Sunday, April 15, 2012

Mammals of late Palaeolithic Wadi Kubbaniya

Wadi Kubbaniya

Excerpts from "Foraging and Farming in Egypt" by Wilma Wetterstrom from The Archaeology of Africa edited by Thurston Shaw, Paul Sinclair, Bassey Andah and Alex Okpoko (Link)

"We now have a better understanding of hunter-gatherer subsistence in the Nile valley than even a few years ago, thanks to the work of the Combined Prehistoric Expedition at Wadi Kubbaniya in Upper Egypt (Wendorf, Schild & Close 1989). Wadi Kubbaniya, dated to 18,000 BP, provides a baseline from which one can begin to understand foraging adaptations in holocene Egypt and some of the factors involved in the transition to farming."

Mammals:

"Large mammals would have been important for meat and hides but the faunal remains indicate a very limited role.  Little mammal bone was recovered from the Wadi Kubbaniya sites compared to fish and bird.  At one site mammals represented only about 1 per cent of the bone (Wendorf & Schild 1989, p. 819).  These low quantities can probably be attributed to an impoverished environment.  The Nile valley at this time, covered mostly with wetlands and meadows, could have supported neither a large number nor a great variety of game.  The monotonous flora would have provided grazing for only a limited number of species;  indeed, only three large mammals were common at Wadi Kubbaniya, as well as at later sites in the Nile valley - the hartebeest, aurochs and dorcas gazelle.  This stands in marked contrast to the rich faunas at sites in the Sudan (Gautier & van Neer 1989, pp. 156-7).  In addition, the river's flood regimen would have severly limited the size of the game populations.  During the two to four weeks of maximum flood, people and animals were driven out of the wadi and Nile valley.  Between the floodwaters and the arid desert, large mammals would have found a very narrow band of grazing that would have effectively restricted the land's carrying capacity.  As a result, the available biomass of the hartebeest and aurochs may have been only a few animals per square kilometer (Gautier & van Neer 1989, pp. 158-9).  Finally, the game's behavior would have rendered them unpredictable and difficult to hunt at times."

"Little is known of the behavior and ecological requirements of wild cattle, as these creatures have been extinct for several centuries.  Gautier & van Neer (1989, pp. 135-6) suggest they were fairly tolerant herd animals, adapted to good grassland with or without wooded vegetation."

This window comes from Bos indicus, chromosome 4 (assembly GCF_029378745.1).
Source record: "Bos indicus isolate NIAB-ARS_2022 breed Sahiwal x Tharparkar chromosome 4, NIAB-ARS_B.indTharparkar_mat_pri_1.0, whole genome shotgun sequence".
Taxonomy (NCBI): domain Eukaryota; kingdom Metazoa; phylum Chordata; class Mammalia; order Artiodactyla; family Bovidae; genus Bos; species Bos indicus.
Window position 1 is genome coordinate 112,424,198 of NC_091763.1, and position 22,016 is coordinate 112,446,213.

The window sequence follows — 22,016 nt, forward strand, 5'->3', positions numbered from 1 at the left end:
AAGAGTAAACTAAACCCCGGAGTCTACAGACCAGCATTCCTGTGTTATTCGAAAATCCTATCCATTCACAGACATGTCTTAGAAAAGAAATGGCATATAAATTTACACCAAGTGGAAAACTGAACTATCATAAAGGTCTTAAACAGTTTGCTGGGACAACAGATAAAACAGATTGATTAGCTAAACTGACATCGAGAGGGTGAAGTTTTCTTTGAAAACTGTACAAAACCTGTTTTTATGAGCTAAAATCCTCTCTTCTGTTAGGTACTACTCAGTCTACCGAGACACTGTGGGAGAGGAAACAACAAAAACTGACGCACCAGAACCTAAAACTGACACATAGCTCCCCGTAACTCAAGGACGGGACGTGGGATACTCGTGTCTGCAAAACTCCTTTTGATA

"Dorcas gazelle are a rare sight in the Nile valley today, but they can be seen in the wadis and canyons of the Red Sea hills and the Western Desert and at the margin of oases (Dorst & Dandelot 1970, p. 239)."

"If need be, [gazelles] can migrate great distances in search of food and water (Delany & Happold 1979, p. 154). "

"Kubbaniya hunters may have used spears for taking the larger ungulates and nets and traps for the smaller ones.  They may have driven the large herbivores into shallow water where they could have been more easily attacked (Gautier & van Neer 1989, p. 159.) "

References:

Delany M. J. & D. C. D. Happold 1979, Ecology of African Mammals.  London:  Longman.

Dorst J. & P. Dandelot 1970, A Field Guide to the Larger Mammals of Africa. London:  Collins.

Gautier, A. & w. van Neer 1989, Animal remains from the late paleolithic sequence at Wadi Kubbaniya.  In The Prehistory of North Africa: Vol. 2:   Stratigraphy, Paleoeconomy, and Environment and Late Palaeolithic Archaeology. Dallas:  Southern Methodist University Press.

Wendorf, F., R. Schild & A. E. Close (eds) 1989 In The Prehistory of the Wadi Kubbaniya, Vol 2 & 3:  Stratigraphy, Paleoeconomy, and Environment and Late Palaeolithic Archaeology. Dallas:  Southern Methodist University Press.

Wendorf, F. & R. Schild 1989.  Summary and synthesis.  In The Prehistory of the Wadi Kubbaniya, Vol 3:  Late Palaeolithic Archaeology.  Wendorf, R., R. Schild and A. E. Close (eds.), 768-824. Dallas:  Southern Methodist University Press.

2 comments:

  1. Interesting, thanks. I would not call wetland environment "impoverished" however but rather one rich in birds and fish specially. It surely also hosted many crocodiles and hippopotamuses and we must wonder why they were not hunted. Maybe the people of that area just felt fine about surviving with fish and bird meat.

    What about veggies? Today meat is only a small part of our diet and even among hunter-gatherers it is not the only source of life.

    But in any case I guess that fish would have supported, if plenty, lots of people.

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  2. Indeed, the Combined Prehistoric Expedition at Wadi Kubbaniya reconstructed a complex economy of fishing, water-fowl, root gathering, seed gathering, palm gathering and hunting.

    By "impoverished", Wetterstrom is referring to an impoverishment of large mammals in comparison with an earlier time and also with respect to Sudan, which did not experience the hyper-aridity of Egypt during the Last Glacial Maximum.

    Regarding "veggies", I'll leave it to you to hunt down the sections on roots, seeds and palm foods described in Wetterstrom's chapter.

    I've posted the sections on large mammals not suggest that there wasn't a diversified economy, but to show that even in the hyper-arid, colder climate of Egypt during the Last Glacial Maximum, aurochs, gazelles, and hartebeests seem to have clung to existence in the Egyptian Nile valley and perhaps in the Red Sea hills.

    Regarding hippopotamus, see my next post.

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